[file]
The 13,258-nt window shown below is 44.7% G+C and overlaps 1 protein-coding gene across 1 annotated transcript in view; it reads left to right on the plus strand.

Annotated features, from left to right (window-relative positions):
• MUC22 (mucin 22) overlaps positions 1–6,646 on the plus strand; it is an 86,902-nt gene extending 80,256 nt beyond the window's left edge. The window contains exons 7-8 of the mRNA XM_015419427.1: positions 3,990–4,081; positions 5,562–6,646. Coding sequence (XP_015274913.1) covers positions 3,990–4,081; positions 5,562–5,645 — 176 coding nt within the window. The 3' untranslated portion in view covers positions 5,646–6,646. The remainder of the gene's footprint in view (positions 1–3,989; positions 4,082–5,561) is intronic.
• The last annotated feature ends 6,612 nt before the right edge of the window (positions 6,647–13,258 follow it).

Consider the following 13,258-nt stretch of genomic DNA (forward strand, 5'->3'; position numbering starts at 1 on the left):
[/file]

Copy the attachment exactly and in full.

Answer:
The 13,258-nt window shown below is 44.7% G+C and overlaps 1 protein-coding gene across 1 annotated transcript in view; it reads left to right on the plus strand.

Annotated features, from left to right (window-relative positions):
• MUC22 (mucin 22) overlaps positions 1–6,646 on the plus strand; it is an 86,902-nt gene extending 80,256 nt beyond the window's left edge. The window contains exons 7-8 of the mRNA XM_015419427.1: positions 3,990–4,081; positions 5,562–6,646. Coding sequence (XP_015274913.1) covers positions 3,990–4,081; positions 5,562–5,645 — 176 coding nt within the window. The 3' untranslated portion in view covers positions 5,646–6,646. The remainder of the gene's footprint in view (positions 1–3,989; positions 4,082–5,561) is intronic.
• The last annotated feature ends 6,612 nt before the right edge of the window (positions 6,647–13,258 follow it).

Consider the following 13,258-nt stretch of genomic DNA (forward strand, 5'->3'; position numbering starts at 1 on the left):